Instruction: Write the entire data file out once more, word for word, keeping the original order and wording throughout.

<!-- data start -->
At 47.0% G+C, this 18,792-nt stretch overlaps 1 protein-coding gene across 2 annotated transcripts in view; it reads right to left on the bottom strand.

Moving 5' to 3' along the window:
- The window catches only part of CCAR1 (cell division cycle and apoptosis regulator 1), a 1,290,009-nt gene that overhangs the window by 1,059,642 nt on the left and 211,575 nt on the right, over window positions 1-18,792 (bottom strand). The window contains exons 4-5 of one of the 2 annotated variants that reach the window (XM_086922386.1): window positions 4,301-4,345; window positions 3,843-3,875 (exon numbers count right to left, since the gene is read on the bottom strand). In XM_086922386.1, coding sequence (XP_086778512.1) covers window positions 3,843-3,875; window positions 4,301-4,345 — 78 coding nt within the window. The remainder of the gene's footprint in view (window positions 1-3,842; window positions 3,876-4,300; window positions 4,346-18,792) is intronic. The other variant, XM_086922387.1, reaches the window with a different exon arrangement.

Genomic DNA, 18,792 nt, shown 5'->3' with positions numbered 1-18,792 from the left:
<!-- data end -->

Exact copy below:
At 47.0% G+C, this 18,792-nt stretch overlaps 1 protein-coding gene across 2 annotated transcripts in view; it reads right to left on the bottom strand.

Moving 5' to 3' along the window:
- The window catches only part of CCAR1 (cell division cycle and apoptosis regulator 1), a 1,290,009-nt gene that overhangs the window by 1,059,642 nt on the left and 211,575 nt on the right, over window positions 1-18,792 (bottom strand). The window contains exons 4-5 of one of the 2 annotated variants that reach the window (XM_086922386.1): window positions 4,301-4,345; window positions 3,843-3,875 (exon numbers count right to left, since the gene is read on the bottom strand). In XM_086922386.1, coding sequence (XP_086778512.1) covers window positions 3,843-3,875; window positions 4,301-4,345 — 78 coding nt within the window. The remainder of the gene's footprint in view (window positions 1-3,842; window positions 3,876-4,300; window positions 4,346-18,792) is intronic. The other variant, XM_086922387.1, reaches the window with a different exon arrangement.

Genomic DNA, 18,792 nt, shown 5'->3' with positions numbered 1-18,792 from the left: